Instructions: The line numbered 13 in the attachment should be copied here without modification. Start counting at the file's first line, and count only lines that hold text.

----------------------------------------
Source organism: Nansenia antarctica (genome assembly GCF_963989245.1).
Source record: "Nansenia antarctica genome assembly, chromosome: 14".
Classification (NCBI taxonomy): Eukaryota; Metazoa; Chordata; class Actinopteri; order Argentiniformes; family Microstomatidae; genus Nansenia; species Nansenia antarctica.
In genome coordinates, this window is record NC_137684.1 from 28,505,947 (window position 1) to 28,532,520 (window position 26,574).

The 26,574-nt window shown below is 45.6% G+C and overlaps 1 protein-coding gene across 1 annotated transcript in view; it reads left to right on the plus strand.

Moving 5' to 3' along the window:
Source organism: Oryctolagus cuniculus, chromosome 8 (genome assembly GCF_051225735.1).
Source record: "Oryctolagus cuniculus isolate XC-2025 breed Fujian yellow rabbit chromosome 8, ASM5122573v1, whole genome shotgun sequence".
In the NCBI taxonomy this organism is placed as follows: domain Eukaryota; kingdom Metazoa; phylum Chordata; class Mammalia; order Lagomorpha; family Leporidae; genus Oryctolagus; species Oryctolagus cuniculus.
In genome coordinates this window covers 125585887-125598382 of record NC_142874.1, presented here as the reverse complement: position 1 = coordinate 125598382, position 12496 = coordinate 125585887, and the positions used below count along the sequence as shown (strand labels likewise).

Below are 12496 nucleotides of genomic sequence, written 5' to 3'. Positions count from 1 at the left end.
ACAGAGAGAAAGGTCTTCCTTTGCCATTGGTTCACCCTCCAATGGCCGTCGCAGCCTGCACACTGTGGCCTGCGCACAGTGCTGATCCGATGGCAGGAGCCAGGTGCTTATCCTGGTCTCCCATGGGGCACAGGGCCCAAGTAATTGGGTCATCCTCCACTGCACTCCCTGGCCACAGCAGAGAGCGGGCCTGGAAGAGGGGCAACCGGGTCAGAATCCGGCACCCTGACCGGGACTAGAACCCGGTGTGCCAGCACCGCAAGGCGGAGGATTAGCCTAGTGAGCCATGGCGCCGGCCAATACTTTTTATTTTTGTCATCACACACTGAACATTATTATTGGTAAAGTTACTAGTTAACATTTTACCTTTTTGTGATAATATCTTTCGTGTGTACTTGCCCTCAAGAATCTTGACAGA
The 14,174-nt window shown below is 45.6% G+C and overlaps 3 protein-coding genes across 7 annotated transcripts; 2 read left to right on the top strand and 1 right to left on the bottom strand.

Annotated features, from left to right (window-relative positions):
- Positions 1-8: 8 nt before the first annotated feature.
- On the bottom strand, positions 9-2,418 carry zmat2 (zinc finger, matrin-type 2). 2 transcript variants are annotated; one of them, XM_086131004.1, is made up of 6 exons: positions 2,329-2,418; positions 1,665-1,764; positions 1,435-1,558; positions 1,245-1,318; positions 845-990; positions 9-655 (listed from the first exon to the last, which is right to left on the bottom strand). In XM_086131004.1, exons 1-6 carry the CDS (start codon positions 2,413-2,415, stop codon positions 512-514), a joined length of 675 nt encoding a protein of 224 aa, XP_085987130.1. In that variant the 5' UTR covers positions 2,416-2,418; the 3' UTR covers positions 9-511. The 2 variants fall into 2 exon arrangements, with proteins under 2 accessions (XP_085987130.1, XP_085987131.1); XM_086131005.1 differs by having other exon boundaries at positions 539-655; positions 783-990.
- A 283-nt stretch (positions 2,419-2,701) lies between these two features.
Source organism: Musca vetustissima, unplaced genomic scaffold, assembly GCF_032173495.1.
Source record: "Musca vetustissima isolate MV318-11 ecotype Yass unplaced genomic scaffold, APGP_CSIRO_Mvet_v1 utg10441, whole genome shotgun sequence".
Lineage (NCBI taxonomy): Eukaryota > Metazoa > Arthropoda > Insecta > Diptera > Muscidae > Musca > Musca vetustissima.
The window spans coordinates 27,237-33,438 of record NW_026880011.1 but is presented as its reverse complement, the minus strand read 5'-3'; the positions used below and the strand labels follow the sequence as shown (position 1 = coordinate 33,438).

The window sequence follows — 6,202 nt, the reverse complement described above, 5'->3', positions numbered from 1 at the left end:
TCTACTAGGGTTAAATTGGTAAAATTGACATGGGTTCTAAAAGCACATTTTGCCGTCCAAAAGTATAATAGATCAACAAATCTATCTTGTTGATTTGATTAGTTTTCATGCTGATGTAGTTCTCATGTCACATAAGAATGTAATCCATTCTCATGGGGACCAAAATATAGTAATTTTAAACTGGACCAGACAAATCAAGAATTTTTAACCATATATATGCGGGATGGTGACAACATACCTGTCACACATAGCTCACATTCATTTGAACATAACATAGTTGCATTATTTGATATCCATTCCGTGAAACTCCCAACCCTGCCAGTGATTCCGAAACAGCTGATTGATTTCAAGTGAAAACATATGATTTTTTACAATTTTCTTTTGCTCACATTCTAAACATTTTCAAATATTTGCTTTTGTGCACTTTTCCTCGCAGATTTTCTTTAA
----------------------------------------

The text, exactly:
The 14,174-nt window shown below is 45.6% G+C and overlaps 3 protein-coding genes across 7 annotated transcripts; 2 read left to right on the top strand and 1 right to left on the bottom strand.